When she lands in the tranquil coastal town of Auteri, she’s not what the residents are expecting. But she’s determined to prove herself. So she sets up a magical repair shop to aid the citizens of the town, she may only be semi-magical but her fixes help the townspeople in ways they could have never imagined.
The only problem is Eva’s bit of magic might not be enough when the biggest magical storm in history threatens the town she’s grown to love. She must use all her magic, bravery and cleverness, if she wants to have any chance at saving Auteri or becoming a witch.
The plot focuses on twelve year old Alma who recently moved to the town of Four Points, since being there she’s been having panic attacks that haven’t stopped. Even though she’s told her parents they have, feeling homesick and friendless, every day she feels less and less like herself.
But things change when she finds a telescope in the town’s junk shop and Alma watches a star that looks like a child fall from the sky an into her backyard. Knowing what it’s like to be lost and afraid, she knows it’s up to her to save the star. But she’ll have to enlist some new friends from the Astronomy Club.
As Alma finds a way home for the star she sets out on a quest that will take a some science, magic and her whole heart.
I admire Cait because she shows you can be both a Spoonie an an author. She is an Autistic/disabled author, plus-sign plus the Editor of @SpoonieAuthNet, host of #SpoonieAuthChat, co-editor of the award-nominated @NWUAnthology
You can also find her at caitgordon.com
2) The Quiet Pond
CW ran one of my favorite challenges this year, Pondathon. I love the style of their blog and really admire them as a blogger. You can find The Quiet Pond here and on Twitter at @thequietpond.
3) Middle Grade Carousel
Another Middle Grade book resource they basically put out bingo style cards that you can follow along with with your books and have a fun challenge. They also put up cool new middle grade books and other resources. You can find them. At Middle Grade Carousel or on Twitter at @kindeladies.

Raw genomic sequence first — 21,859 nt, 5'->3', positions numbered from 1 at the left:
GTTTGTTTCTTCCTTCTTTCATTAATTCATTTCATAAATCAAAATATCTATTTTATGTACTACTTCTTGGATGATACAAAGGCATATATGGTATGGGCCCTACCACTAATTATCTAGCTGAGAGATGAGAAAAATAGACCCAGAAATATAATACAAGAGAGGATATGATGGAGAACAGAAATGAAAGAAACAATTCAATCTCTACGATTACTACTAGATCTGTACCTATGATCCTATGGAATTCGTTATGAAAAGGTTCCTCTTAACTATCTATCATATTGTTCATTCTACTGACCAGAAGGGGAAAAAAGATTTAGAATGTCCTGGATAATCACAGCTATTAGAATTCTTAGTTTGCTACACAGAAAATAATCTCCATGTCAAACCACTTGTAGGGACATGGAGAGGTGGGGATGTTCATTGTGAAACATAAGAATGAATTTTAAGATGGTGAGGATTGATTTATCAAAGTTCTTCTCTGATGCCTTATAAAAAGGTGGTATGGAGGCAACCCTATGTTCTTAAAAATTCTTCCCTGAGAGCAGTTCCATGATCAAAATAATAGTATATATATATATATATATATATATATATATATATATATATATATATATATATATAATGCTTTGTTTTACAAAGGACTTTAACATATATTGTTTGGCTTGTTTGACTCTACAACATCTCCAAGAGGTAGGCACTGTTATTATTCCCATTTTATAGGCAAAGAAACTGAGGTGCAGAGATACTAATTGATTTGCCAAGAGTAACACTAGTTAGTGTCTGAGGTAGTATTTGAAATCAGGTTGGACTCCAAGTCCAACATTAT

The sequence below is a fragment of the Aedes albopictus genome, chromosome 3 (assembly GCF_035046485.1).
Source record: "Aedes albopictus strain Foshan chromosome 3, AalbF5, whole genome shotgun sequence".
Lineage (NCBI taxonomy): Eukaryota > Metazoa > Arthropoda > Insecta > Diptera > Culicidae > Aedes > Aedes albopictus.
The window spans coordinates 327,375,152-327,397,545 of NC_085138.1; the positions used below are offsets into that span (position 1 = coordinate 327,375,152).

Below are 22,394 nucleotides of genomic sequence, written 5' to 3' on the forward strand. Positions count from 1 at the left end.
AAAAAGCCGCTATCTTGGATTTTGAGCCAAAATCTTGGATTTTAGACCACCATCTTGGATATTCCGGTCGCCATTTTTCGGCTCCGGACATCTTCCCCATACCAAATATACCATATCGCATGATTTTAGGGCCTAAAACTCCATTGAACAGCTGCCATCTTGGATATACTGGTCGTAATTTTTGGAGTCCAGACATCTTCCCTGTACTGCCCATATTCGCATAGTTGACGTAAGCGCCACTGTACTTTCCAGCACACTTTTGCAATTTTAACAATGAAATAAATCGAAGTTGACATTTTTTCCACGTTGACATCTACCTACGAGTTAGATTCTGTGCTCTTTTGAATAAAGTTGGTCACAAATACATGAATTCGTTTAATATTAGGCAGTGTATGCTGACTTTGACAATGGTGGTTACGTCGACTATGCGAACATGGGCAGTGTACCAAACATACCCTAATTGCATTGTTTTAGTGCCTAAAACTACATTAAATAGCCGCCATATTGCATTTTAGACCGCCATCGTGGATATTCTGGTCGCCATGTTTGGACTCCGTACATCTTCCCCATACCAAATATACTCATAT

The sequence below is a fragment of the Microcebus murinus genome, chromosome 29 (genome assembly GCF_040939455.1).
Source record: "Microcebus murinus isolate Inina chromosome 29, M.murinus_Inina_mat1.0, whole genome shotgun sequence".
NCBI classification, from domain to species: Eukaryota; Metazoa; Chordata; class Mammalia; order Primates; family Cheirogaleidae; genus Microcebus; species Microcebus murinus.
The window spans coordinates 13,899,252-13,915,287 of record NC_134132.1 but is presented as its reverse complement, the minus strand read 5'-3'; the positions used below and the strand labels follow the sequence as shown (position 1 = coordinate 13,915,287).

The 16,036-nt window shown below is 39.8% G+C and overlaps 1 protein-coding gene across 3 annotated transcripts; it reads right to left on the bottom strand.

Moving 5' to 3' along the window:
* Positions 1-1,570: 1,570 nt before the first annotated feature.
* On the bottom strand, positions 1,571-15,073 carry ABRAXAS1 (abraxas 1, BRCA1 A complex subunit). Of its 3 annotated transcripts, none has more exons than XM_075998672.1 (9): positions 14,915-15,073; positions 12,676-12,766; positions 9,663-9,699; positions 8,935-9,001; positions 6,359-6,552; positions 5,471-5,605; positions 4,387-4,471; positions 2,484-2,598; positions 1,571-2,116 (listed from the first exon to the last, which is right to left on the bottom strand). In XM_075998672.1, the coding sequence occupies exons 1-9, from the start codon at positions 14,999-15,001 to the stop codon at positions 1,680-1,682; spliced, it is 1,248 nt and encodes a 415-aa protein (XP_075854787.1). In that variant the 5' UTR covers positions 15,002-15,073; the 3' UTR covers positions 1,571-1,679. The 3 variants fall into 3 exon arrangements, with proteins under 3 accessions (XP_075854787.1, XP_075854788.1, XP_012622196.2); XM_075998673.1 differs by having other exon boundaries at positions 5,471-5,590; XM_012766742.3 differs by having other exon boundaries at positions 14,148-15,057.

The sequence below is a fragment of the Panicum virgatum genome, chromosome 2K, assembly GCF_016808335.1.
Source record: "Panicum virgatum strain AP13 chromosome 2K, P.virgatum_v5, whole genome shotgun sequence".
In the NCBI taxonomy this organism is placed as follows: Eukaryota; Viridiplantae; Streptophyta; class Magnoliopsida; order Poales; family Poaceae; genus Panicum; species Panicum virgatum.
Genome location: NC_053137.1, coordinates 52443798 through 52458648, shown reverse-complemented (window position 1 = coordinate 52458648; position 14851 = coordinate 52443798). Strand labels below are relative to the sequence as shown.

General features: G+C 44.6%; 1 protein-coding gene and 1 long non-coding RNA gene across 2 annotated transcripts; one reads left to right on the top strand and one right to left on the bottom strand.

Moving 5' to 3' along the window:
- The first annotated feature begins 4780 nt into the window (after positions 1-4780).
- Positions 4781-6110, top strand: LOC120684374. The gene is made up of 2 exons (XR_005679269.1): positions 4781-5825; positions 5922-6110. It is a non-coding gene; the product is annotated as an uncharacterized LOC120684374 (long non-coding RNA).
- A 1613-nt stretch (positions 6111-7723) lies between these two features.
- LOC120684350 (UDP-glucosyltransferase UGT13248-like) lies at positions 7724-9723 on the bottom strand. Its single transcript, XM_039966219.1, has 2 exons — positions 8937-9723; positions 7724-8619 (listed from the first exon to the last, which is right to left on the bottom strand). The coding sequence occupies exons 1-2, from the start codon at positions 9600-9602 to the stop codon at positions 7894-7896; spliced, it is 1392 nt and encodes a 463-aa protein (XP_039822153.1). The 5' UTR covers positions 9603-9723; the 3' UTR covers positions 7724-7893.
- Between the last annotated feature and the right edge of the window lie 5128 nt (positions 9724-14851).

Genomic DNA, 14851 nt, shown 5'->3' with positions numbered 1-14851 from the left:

4)Middle Grade Book Village
Not only do they keep a running list of the release dates of Middle Grade Books coming out, they also have a book club and a podcast as well as their own blog. They are a great resource and a lot of help for this blog, so I really appreciate and admire everything they do. You can find them here at Middle Grade Book Village or their book club on Twitter as @MGatheart
My favorite pair was Red and Talin from Skyhunter. Of course some of her fellow Strikers were great pairs too so they get an honorable mention. For those of you who haven’t read Skyhunter,
So I’ve never been able to get interested in any of Marie Lu’s other books. Nothing against her the plots just never spoke to me. Skyhunter made up for it.
The central character is Talin, who is a refugee from another nation, she’s also a Striker. A member of an elite force of fighters. They are the last defense for the only nation that has managed to stay free from the the Federation: Mara.
Talin might not be exactly welcome in Mara but she knows first hand to horrors of the Federation, they are a war machine with technology way beyond anything the other nations have, they leave nation after nation at their feet and are the architects of a terrifying army of mutant beast known only as Ghosts.
But when a mysterious prisoner is brought from the front to Mara’s capital, Talin senses there is more to him than he’s letting on. He may be a spy, but she thinks he’s something else and is willing to go toe to toe with her fellow Strikers about it.